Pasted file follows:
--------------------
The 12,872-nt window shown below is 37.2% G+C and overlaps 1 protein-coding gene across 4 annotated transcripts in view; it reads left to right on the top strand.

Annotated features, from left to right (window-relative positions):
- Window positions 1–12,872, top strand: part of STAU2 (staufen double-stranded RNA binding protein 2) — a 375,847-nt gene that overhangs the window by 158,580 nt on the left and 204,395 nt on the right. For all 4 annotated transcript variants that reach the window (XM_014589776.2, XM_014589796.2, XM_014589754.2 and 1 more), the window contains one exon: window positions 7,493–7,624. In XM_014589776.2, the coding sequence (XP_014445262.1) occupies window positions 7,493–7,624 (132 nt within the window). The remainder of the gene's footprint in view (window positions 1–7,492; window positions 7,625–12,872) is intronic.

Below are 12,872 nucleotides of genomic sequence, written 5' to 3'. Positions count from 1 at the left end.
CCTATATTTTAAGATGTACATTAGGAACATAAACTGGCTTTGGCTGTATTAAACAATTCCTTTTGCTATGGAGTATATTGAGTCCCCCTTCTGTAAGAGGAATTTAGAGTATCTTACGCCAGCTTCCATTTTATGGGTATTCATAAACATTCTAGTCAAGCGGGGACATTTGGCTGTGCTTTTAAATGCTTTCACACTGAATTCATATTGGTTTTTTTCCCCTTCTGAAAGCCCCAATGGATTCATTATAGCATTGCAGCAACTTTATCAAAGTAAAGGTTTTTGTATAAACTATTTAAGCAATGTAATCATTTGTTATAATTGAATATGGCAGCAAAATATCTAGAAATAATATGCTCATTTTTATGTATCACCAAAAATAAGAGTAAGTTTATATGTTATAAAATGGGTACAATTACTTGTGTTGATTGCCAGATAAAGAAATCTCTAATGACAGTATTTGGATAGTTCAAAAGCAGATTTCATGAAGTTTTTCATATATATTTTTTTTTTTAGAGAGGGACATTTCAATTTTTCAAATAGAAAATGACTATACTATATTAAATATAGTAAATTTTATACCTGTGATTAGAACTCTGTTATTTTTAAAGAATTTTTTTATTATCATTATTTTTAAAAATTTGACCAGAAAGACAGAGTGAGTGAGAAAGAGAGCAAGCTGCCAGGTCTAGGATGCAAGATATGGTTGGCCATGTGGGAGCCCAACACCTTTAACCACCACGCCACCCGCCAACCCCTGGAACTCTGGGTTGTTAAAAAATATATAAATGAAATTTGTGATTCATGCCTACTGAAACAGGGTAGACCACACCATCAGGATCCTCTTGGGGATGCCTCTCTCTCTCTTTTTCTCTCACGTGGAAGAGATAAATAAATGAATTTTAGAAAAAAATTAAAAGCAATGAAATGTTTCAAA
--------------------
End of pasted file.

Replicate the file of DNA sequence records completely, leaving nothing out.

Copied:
The 12,872-nt window shown below is 37.2% G+C and overlaps 1 protein-coding gene across 4 annotated transcripts in view; it reads left to right on the top strand.

Annotated features, from left to right (window-relative positions):
- Window positions 1–12,872, top strand: part of STAU2 (staufen double-stranded RNA binding protein 2) — a 375,847-nt gene that overhangs the window by 158,580 nt on the left and 204,395 nt on the right. For all 4 annotated transcript variants that reach the window (XM_014589776.2, XM_014589796.2, XM_014589754.2 and 1 more), the window contains one exon: window positions 7,493–7,624. In XM_014589776.2, the coding sequence (XP_014445262.1) occupies window positions 7,493–7,624 (132 nt within the window). The remainder of the gene's footprint in view (window positions 1–7,492; window positions 7,625–12,872) is intronic.

Below are 12,872 nucleotides of genomic sequence, written 5' to 3'. Positions count from 1 at the left end.
CCTATATTTTAAGATGTACATTAGGAACATAAACTGGCTTTGGCTGTATTAAACAATTCCTTTTGCTATGGAGTATATTGAGTCCCCCTTCTGTAAGAGGAATTTAGAGTATCTTACGCCAGCTTCCATTTTATGGGTATTCATAAACATTCTAGTCAAGCGGGGACATTTGGCTGTGCTTTTAAATGCTTTCACACTGAATTCATATTGGTTTTTTTCCCCTTCTGAAAGCCCCAATGGATTCATTATAGCATTGCAGCAACTTTATCAAAGTAAAGGTTTTTGTATAAACTATTTAAGCAATGTAATCATTTGTTATAATTGAATATGGCAGCAAAATATCTAGAAATAATATGCTCATTTTTATGTATCACCAAAAATAAGAGTAAGTTTATATGTTATAAAATGGGTACAATTACTTGTGTTGATTGCCAGATAAAGAAATCTCTAATGACAGTATTTGGATAGTTCAAAAGCAGATTTCATGAAGTTTTTCATATATATTTTTTTTTTTAGAGAGGGACATTTCAATTTTTCAAATAGAAAATGACTATACTATATTAAATATAGTAAATTTTATACCTGTGATTAGAACTCTGTTATTTTTAAAGAATTTTTTTATTATCATTATTTTTAAAAATTTGACCAGAAAGACAGAGTGAGTGAGAAAGAGAGCAAGCTGCCAGGTCTAGGATGCAAGATATGGTTGGCCATGTGGGAGCCCAACACCTTTAACCACCACGCCACCCGCCAACCCCTGGAACTCTGGGTTGTTAAAAAATATATAAATGAAATTTGTGATTCATGCCTACTGAAACAGGGTAGACCACACCATCAGGATCCTCTTGGGGATGCCTCTCTCTCTCTTTTTCTCTCACGTGGAAGAGATAAATAAATGAATTTTAGAAAAAAATTAAAAGCAATGAAATGTTTCAAA